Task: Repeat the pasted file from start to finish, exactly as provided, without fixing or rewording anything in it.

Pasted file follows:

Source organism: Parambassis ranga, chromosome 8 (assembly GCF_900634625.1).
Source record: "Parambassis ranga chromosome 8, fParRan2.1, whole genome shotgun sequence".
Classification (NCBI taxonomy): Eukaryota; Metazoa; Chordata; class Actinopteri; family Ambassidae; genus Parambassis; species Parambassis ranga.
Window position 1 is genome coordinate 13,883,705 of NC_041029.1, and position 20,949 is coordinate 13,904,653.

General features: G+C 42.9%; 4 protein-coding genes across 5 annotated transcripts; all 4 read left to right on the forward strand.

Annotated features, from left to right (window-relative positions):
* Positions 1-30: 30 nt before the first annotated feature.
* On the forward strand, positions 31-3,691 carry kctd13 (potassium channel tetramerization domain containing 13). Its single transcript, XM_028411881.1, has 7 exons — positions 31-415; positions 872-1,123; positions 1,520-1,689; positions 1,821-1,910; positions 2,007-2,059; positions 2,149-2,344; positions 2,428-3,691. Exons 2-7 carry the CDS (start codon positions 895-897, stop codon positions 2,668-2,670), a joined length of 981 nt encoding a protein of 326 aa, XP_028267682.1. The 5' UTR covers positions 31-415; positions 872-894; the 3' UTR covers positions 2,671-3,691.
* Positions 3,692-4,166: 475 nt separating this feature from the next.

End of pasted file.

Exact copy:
Source organism: Parambassis ranga, chromosome 8 (assembly GCF_900634625.1).
Source record: "Parambassis ranga chromosome 8, fParRan2.1, whole genome shotgun sequence".
Classification (NCBI taxonomy): Eukaryota; Metazoa; Chordata; class Actinopteri; family Ambassidae; genus Parambassis; species Parambassis ranga.
Window position 1 is genome coordinate 13,883,705 of NC_041029.1, and position 20,949 is coordinate 13,904,653.

General features: G+C 42.9%; 4 protein-coding genes across 5 annotated transcripts; all 4 read left to right on the forward strand.

Annotated features, from left to right (window-relative positions):
* Positions 1-30: 30 nt before the first annotated feature.
* On the forward strand, positions 31-3,691 carry kctd13 (potassium channel tetramerization domain containing 13). Its single transcript, XM_028411881.1, has 7 exons — positions 31-415; positions 872-1,123; positions 1,520-1,689; positions 1,821-1,910; positions 2,007-2,059; positions 2,149-2,344; positions 2,428-3,691. Exons 2-7 carry the CDS (start codon positions 895-897, stop codon positions 2,668-2,670), a joined length of 981 nt encoding a protein of 326 aa, XP_028267682.1. The 5' UTR covers positions 31-415; positions 872-894; the 3' UTR covers positions 2,671-3,691.
* Positions 3,692-4,166: 475 nt separating this feature from the next.